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U.S. says Broadcom review confirms security concerns


(Reuters) - The Department has told Singapore-based Ltd that it has confirmed national security concerns about the chipmaker's unsolicited bid to buy rival Inc and accused it of violating an order to give sufficient notice of plans to move to the

The Treasury Department's complaints, outlined in a letter to on Sunday, potentially make a deal between and less likely, but the final decision could be made by U. S. has so far rebuffed Broadcom's $117 billion offer.

The in the (CFIUS), a multi-agency panel led by the Treasury Department that reviews national security implications when foreign entities take over U.

S. corporations, has already launched an investigation, even though and have not yet signed any deal.

"(The) investigation has so far confirmed the national security concerns," the Treasury's letter to said. "In the absence of information that changes CFIUS's assessment of the national security risks posed by this transaction, CFIUS would consider taking further action, including but not limited to referring the transaction to the for decision."

In November, Trump announced and applauded Broadcom's decision to move its headquarters to the United States, calling the company "one of the really great, great companies." He has not spoken about the matter recently.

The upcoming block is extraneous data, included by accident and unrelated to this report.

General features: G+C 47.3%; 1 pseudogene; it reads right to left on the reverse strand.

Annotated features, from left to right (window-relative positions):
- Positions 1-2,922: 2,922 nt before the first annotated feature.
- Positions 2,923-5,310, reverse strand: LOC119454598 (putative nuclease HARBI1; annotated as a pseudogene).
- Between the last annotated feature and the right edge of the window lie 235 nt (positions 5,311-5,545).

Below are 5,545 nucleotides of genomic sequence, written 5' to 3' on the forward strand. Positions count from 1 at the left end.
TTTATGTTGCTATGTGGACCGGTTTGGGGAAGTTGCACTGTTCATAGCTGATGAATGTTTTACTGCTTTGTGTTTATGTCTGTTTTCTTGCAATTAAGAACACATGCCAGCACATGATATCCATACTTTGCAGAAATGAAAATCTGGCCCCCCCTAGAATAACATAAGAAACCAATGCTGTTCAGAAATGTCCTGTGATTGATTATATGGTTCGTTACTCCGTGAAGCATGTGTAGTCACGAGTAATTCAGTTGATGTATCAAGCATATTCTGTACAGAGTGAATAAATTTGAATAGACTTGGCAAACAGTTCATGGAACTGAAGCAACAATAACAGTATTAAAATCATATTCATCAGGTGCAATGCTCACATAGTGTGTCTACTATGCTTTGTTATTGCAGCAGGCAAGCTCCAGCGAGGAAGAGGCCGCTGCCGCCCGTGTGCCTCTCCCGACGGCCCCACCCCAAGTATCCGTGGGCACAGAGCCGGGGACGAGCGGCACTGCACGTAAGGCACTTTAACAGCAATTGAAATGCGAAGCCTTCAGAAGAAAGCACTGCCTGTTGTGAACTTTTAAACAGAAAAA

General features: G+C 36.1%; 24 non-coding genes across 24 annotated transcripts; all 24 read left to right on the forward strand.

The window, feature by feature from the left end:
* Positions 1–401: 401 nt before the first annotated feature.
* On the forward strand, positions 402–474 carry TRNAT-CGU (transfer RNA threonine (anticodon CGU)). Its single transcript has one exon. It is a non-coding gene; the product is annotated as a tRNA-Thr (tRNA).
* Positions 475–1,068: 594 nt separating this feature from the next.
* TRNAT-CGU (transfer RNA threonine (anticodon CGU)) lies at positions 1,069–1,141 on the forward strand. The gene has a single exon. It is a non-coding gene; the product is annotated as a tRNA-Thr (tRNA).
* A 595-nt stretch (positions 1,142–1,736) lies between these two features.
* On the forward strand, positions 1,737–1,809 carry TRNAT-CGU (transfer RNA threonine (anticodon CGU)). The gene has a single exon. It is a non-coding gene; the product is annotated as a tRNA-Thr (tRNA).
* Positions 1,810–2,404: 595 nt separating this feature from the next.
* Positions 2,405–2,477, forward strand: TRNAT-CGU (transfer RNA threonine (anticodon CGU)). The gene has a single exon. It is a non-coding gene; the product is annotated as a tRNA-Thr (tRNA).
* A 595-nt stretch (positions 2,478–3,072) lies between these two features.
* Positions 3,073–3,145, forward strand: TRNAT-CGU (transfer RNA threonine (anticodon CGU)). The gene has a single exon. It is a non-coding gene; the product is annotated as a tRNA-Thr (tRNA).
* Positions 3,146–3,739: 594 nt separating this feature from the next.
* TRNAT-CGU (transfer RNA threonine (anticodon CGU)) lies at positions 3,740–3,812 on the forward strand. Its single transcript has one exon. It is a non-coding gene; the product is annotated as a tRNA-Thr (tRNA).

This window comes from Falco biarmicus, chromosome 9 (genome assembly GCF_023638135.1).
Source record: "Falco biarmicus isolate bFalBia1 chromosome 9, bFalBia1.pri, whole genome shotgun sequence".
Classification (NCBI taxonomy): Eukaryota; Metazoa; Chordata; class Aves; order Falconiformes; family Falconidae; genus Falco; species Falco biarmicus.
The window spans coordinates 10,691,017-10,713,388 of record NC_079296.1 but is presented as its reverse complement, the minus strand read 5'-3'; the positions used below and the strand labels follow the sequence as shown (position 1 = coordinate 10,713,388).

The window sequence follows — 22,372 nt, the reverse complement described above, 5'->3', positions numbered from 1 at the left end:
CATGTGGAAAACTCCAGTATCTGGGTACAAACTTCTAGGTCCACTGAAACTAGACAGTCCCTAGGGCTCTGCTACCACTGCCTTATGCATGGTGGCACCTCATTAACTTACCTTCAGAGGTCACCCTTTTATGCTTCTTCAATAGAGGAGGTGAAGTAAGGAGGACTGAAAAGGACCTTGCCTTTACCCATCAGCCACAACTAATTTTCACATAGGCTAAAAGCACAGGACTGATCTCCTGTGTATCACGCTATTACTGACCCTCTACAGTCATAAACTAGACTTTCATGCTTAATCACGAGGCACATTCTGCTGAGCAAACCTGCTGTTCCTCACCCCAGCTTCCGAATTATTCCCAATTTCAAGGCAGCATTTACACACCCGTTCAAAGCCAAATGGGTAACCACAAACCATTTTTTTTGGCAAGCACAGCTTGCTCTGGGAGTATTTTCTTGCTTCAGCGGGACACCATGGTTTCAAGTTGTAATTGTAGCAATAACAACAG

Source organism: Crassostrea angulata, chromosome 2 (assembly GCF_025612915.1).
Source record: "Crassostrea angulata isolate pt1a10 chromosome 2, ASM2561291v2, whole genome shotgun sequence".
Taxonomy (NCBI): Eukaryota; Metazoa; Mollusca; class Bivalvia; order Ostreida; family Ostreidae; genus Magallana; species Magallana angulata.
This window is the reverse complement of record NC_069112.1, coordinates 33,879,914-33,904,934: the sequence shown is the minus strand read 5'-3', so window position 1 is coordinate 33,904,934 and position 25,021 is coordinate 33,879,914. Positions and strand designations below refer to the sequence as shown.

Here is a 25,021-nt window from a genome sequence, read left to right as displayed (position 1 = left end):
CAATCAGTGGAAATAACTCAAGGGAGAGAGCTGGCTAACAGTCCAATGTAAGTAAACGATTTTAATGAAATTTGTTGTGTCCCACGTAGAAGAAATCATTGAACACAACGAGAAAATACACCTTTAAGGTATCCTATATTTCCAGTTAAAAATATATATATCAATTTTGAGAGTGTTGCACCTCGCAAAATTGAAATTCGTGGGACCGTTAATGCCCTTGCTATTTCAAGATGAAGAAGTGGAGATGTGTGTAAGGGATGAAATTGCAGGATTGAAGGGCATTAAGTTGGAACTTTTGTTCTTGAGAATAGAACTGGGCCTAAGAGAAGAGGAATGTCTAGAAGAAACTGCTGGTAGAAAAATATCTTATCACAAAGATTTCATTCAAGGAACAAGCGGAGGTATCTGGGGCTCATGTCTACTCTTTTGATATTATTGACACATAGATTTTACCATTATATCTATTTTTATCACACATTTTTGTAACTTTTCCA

In the Treasury's letter to Broadcom, top CFIUS official also said "took a series of actions in violation" of a March 4 order from the Treasury which required CFIUS to be notified five business days before taking any action toward moving back to the United States, where was founded.

Broadcom, incorporated in and co-headquartered there and in San Jose, California, denied that.

"Given Broadcom's public disclosures about the redomiciliation process since last November, as well as its to CFIUS, has been fully transparent with CFIUS about the redomiciliation process, and believes it is in full compliance with the March 4 interim order," the company said in a statement.

The Treasury's letter was addressed to lawyers for and Qualcomm, and was made public by declined comment. The did not respond to a request for comment.

Shares of rose more than 3 percent while Qualcomm's stock edged lower.

said on Monday it intends to become a U. S. corporation before any deal with Qualcomm, a process it said would be finished by April 3.

Due to the CFIUS investigation, delayed by a month to April 5 its annual meeting, during which shareholders will vote on Broadcom's slate of six nominees to Qualcomm's 11-member board.

Since disclosing its first bid, worth $103 billion, for on Nov. 6, has revised its bid twice, but is yet to strike a deal.

reported on Friday that Intel Corp's competitive concern about Broadcom's attempt to buy mobile chip rival had led it to consider a range of acquisitions in response, including a bid for Intel has played down the reported interest.

(Reporting by and in Washington; Supantha Mukherjee and Pushkala Aripaka in Bengaluru; Editing by Arun Koyyur, and Bill Rigby)

(This story has not been edited by Business Standard staff and is auto-generated from a syndicated feed.)

First Published: Mon, March 12 2018. 23:27 IST